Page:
Prior to 2003, imports of orange juice into Florida for the purpose of blending with Florida juice were subject to a tax equal to the box-tax levied on Florida citrus growers. Two-thirds of this equalization tax was used to support the generic advertising program of the Florida Department of Citrus, Lakeland.

In 2000, five importers filed a lawsuit challenging the tax was in violation to the Commerce Clause of the U.S. Constitution. After three years of litigation, the two-thirds portion of the tax used specifically for FDOC generic advertising was eliminated. 

Since the elimination of the equalization tax, there has been growing discontent throughout the industry regarding the benefit that is realized from the FDOC’s advertising by those who now do not pay their fair share.

Because the FDOC generic advertising for orange juice grows the market for everyone in the category — unlike brand advertising which grows market share within the category — importers of Brazilian orange juice enjoy the advertising benefits in the same manner as do growers in Florida. But, only the Florida grower pays.

The overriding question isn’t whether the free rider problem exists — clearly it does. According to the white paper on the benefits of FDOC generic advertising, completed in April 2005 by a group of Florida citrus industry economists, the total free-rider problem lies somewhere near 20 percent to 30 percent of gains being captured by imports not subject to the box tax. The question then becomes: what can be done about it?

The plaintiffs in the box-tax case have argued, in addition to their First Amendment challenge, that the free-rider issue is a substantial justification for eliminating the box-tax. That sentiment is gaining support from others within the industry. Obviously, if the box-tax were eliminated and therefore the advertising it supports, it follows that the free-rider problem would likewise be eliminated.

It is, however, extremely unlikely that the courts will deal with the free-rider problem. The court will, in all likelihood, determine only if the tax and the advertising it supports is constitutional. Based on the recent U.S. Supreme Court’s ruling in the beef case, it’s a good bet the box-tax will stand.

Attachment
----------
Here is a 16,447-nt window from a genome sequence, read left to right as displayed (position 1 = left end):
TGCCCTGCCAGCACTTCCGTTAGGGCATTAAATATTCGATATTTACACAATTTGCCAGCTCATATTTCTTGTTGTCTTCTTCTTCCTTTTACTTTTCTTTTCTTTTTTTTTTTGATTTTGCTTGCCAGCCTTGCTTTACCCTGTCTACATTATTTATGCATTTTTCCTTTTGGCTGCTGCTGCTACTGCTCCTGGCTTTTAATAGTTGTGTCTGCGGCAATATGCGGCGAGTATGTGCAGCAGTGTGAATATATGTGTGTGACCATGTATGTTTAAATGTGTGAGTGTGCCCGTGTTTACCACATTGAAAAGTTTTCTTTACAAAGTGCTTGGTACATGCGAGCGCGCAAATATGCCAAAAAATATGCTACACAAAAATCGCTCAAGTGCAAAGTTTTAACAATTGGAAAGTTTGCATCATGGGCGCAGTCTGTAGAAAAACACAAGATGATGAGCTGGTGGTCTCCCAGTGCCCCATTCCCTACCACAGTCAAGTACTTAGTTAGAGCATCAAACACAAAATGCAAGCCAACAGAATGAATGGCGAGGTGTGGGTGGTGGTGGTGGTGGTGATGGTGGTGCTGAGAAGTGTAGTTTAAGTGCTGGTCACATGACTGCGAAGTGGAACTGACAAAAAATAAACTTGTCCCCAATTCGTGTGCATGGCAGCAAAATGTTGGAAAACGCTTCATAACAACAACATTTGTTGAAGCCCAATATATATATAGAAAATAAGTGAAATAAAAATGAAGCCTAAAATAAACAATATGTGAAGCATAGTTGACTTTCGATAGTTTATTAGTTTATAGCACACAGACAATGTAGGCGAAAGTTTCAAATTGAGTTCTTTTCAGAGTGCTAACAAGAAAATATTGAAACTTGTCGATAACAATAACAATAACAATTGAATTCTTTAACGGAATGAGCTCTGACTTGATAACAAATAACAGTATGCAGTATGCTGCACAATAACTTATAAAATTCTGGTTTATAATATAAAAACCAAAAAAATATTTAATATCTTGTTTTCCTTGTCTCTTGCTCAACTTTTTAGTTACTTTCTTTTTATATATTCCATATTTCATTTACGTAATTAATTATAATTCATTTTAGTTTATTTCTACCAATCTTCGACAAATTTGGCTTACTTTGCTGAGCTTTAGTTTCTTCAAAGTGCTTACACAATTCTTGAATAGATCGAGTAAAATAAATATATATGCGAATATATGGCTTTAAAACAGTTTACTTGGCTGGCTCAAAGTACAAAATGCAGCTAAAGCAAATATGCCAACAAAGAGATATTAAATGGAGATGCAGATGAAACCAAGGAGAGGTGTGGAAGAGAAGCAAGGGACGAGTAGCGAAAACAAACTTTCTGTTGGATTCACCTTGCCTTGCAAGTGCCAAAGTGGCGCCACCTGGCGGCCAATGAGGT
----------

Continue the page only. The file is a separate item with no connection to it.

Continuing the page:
But, that won’t solve the problem of free-riders and it won’t solve the problem generated by it within the industry.

The question of “whether to throw the baby out with the bath water” has been debated. Even though there are free-riders, the Florida citrus grower still — by a long shot — reaps most of the advertising benefit — 70 percent to 80 percent.

Since that is the case, how wise would it be to eliminate the entire program on the basis that the benefit is shared by those who do not pay? How wise would it be to eliminate all benefit of the advertising to Florida’s growers who have paid the price of the FDOC’s advertising for 70 years? The result of which has been to grow the world’s most enviable market for orange juice.

Aside from the monetary considerations associated with the free-rider situation, there are other important implications. Advertising agencies and others in the promotional arena have long known that a contributing element to the degree of success realized from an advertising campaign is the enthusiasm for the advertising from the advertiser himself — in this case, the Florida citrus grower.

As long as enthusiasm for the advertising is diminished — even by a small amount — by resentment toward the free-rider effect, then it is possible the advertising effort will ever so subtly lose some degree of effectiveness. It will also lack that something indefinable but special that separates the great motivating advertising from the simply successful.

FDOC executive director Dan Gunter is well aware of the monetary implications and the emotional nature of the free-rider inequity. He has, in a number of public meetings, discussed the necessity of finding a solution to the problem and has assured growers that doing so is a top priority.

Today, Gunter is actively involved in a specific and concentrated effort toward that end and while no solution has been revealed, it is a pretty sure thing that no stone is being left unturned in an attempt to eliminate this critical disparity.

Karen McEver is the editor of the Florida Citrus Reporter, (863) 294-3838. E-mail is